Patience = Progress
SLOW AND STEADY ALWAYS WINS THE RACE
Joe Salazar's '76 Oldsmobile Cutlass Supreme Brougham
As a young boy Joe Salazar spent plenty of time in the garage. Helping his father as he worked on cars, he would hand him tools, ask plenty of questions, and in turn learned to appreciate car culture at an early age. By the time he turned 8 years old, his interest in cars had grown deeper, but it wasn’t until his father took him to his first custom car show that he saw the guiding light and found his calling. In an instance he was hooked. “The cars I remember standing out more than anything were the lowrider cars,” Joe tells LRM. “The wire wheels, custom paintjobs, and classic style just stood out.”
Of all the vehicles, one in particular was an old-school Cutlass Supreme. At the time his sister owned a '76 Cutlass and she too was just getting into the lowrider scene. Aware of her brother’s peaking interest in lowriding, she handed young Joe a handful of Lowrider magazines, and they became religion as he studied each issue from front to back. By the time he was 16, his parents handed him the keys to a Buick Skylark and he worked all summer for enough money to add some custom touches. A year later, he sold the Skylark and purchased a '74 Oldsmobile Cutlass. This was his first experience with a hydraulic setup as he added a full kit to his Olds.
As luck would have it, the transmission failed on him and instead of trying to fix it he set his eyes on a '76 Oldsmobile Cutlass Supreme that had been sitting in his uncle’s backyard. He asked to buy the car from his uncle. Time after time his uncle rejected his offer. “I must have asked my uncle twice a week for months for that car,” Joe says. “I wasn’t going to stop until I got it.” After so many failed attempts, he took a new approach to his offer and this time he took a trip to his uncle’s house with a handful of cash. That was enough to seal the deal and in turn he drove away with the Cutlass, which only had 53,000 original miles. It was the perfect canvas.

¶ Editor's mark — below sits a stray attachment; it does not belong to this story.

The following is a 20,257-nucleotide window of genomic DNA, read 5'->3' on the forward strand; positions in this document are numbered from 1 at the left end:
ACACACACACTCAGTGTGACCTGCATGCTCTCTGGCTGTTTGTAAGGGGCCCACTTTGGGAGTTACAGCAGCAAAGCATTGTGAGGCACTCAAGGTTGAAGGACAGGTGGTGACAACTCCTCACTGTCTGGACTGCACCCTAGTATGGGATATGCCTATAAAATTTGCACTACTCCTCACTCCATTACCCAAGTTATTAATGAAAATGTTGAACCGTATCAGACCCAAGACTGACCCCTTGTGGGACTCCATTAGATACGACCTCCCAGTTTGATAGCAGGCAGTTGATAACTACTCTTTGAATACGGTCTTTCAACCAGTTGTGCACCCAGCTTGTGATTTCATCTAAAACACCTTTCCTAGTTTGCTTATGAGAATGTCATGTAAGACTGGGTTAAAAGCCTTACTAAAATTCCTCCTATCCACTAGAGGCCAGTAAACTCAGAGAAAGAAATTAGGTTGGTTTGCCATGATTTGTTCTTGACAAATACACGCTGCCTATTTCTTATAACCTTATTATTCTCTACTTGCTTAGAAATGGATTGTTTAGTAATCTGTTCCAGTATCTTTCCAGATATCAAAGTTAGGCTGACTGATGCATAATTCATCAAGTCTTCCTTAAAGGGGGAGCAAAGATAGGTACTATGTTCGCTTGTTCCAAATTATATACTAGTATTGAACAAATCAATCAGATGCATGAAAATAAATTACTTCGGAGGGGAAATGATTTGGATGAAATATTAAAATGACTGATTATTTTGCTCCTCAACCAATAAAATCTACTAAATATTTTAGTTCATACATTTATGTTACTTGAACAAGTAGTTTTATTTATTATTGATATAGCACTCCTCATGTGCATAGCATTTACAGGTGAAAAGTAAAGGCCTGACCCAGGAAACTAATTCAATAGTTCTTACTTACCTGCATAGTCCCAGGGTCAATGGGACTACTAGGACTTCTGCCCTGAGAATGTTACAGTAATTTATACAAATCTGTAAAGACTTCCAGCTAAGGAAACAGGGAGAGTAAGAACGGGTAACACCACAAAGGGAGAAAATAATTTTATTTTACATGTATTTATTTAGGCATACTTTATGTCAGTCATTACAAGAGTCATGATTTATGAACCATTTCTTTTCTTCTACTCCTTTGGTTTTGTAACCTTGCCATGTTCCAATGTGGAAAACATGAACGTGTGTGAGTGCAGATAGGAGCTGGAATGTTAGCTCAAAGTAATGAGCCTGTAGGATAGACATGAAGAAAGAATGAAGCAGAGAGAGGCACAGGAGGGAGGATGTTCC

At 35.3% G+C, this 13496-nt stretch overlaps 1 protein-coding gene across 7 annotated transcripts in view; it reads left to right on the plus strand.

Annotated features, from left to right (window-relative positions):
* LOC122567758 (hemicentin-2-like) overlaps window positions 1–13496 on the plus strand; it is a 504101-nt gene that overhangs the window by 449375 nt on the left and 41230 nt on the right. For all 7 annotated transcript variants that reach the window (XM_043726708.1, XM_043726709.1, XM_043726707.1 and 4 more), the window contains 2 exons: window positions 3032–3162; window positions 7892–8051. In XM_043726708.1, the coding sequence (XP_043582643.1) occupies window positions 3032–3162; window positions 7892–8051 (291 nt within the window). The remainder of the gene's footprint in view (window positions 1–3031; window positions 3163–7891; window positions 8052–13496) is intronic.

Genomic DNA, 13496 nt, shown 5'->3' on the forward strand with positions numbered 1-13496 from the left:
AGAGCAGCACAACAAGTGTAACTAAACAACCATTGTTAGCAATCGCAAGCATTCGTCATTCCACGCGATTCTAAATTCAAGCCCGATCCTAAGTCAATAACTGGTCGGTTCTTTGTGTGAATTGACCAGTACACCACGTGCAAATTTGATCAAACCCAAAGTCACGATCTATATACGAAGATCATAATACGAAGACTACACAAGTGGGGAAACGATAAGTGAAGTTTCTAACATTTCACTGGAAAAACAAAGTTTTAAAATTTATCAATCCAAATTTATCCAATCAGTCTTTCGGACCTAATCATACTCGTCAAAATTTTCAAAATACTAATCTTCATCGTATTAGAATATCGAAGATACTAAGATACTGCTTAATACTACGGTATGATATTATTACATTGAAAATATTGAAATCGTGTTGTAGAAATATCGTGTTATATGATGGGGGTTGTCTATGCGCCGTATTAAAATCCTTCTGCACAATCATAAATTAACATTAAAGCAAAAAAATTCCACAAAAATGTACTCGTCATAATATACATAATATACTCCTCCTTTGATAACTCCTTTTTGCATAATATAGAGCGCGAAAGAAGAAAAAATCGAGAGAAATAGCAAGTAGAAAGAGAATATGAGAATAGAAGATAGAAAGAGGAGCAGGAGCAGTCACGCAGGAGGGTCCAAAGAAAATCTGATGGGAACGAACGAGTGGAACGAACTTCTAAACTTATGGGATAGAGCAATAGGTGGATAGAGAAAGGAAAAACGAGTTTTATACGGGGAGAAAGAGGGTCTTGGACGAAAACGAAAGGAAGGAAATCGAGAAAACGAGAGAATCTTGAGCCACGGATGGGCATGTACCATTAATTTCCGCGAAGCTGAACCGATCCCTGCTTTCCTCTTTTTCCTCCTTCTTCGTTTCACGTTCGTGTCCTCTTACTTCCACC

With keys in hand, Joe fired up the Oldsmobile and brought it straight over to Sam’s Kustom Hydraulics for a two-pump setup. He spent the winter cruising in his Cutlass up until he asked his friend Nick Ralston 43k for a custom paintjob. Together, they shared ideas on what color to switch the Cutlass to. They referenced older Lowrider magazines and scoured page after page looking to concoct a paint scheme that would be reminiscent of that classic feel.
Finding parts for a '76 Cutlass proved to be quite difficult. It took
months and persistence to be able to find and purchase every piece he could for his classic car. Joe and his wife spent countless hours in the garage making sure every piece was perfectly installed and put together just in time to debut it at the Denver Lowrider show. As the Denver
Car Club vice president, Joe has to maintain a level of excellence with his Oldsmobile. Born in 1976, he knew it was fate when he was able to get a '76 Cutlass to make his own.
He wishes to thank his loving wife, Lucrecia, as well as his parents, Joe and Juanita, for all their support over the many years. A special thanks goes to Nick Ralston 43k, Sam’s Kustom Hydraulics, his club Denver, and all the lowriders in Colorado for keeping this culture alive.
A very Supreme Brougham from Denver in Denver.
House of Kolor custom scallops and marble effects are laid out for this milehigh Cutlass custom.